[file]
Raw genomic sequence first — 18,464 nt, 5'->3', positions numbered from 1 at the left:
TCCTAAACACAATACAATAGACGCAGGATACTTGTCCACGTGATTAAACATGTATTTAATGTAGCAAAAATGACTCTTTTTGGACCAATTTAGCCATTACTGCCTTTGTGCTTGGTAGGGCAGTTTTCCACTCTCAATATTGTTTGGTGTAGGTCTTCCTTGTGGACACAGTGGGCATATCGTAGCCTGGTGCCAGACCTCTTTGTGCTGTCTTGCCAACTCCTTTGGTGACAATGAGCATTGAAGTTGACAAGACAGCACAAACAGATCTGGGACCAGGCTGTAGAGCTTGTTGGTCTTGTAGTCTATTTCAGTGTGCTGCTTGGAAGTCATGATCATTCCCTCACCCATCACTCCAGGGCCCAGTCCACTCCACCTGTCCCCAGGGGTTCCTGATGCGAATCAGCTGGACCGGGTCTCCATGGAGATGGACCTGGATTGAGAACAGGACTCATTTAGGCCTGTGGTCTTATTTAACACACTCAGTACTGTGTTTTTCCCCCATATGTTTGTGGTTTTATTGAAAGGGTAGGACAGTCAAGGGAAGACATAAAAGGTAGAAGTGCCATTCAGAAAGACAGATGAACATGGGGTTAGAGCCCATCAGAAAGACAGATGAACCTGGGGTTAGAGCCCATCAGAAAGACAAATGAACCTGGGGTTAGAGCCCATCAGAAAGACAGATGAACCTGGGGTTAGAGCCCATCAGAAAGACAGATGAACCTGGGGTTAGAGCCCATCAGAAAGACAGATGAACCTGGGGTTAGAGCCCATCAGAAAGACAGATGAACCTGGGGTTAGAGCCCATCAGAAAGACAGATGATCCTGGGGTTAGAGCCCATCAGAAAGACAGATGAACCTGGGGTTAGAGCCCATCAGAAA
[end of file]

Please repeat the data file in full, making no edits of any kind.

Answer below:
Raw genomic sequence first — 18,464 nt, 5'->3', positions numbered from 1 at the left:
TCCTAAACACAATACAATAGACGCAGGATACTTGTCCACGTGATTAAACATGTATTTAATGTAGCAAAAATGACTCTTTTTGGACCAATTTAGCCATTACTGCCTTTGTGCTTGGTAGGGCAGTTTTCCACTCTCAATATTGTTTGGTGTAGGTCTTCCTTGTGGACACAGTGGGCATATCGTAGCCTGGTGCCAGACCTCTTTGTGCTGTCTTGCCAACTCCTTTGGTGACAATGAGCATTGAAGTTGACAAGACAGCACAAACAGATCTGGGACCAGGCTGTAGAGCTTGTTGGTCTTGTAGTCTATTTCAGTGTGCTGCTTGGAAGTCATGATCATTCCCTCACCCATCACTCCAGGGCCCAGTCCACTCCACCTGTCCCCAGGGGTTCCTGATGCGAATCAGCTGGACCGGGTCTCCATGGAGATGGACCTGGATTGAGAACAGGACTCATTTAGGCCTGTGGTCTTATTTAACACACTCAGTACTGTGTTTTTCCCCCATATGTTTGTGGTTTTATTGAAAGGGTAGGACAGTCAAGGGAAGACATAAAAGGTAGAAGTGCCATTCAGAAAGACAGATGAACATGGGGTTAGAGCCCATCAGAAAGACAGATGAACCTGGGGTTAGAGCCCATCAGAAAGACAAATGAACCTGGGGTTAGAGCCCATCAGAAAGACAGATGAACCTGGGGTTAGAGCCCATCAGAAAGACAGATGAACCTGGGGTTAGAGCCCATCAGAAAGACAGATGAACCTGGGGTTAGAGCCCATCAGAAAGACAGATGAACCTGGGGTTAGAGCCCATCAGAAAGACAGATGATCCTGGGGTTAGAGCCCATCAGAAAGACAGATGAACCTGGGGTTAGAGCCCATCAGAAA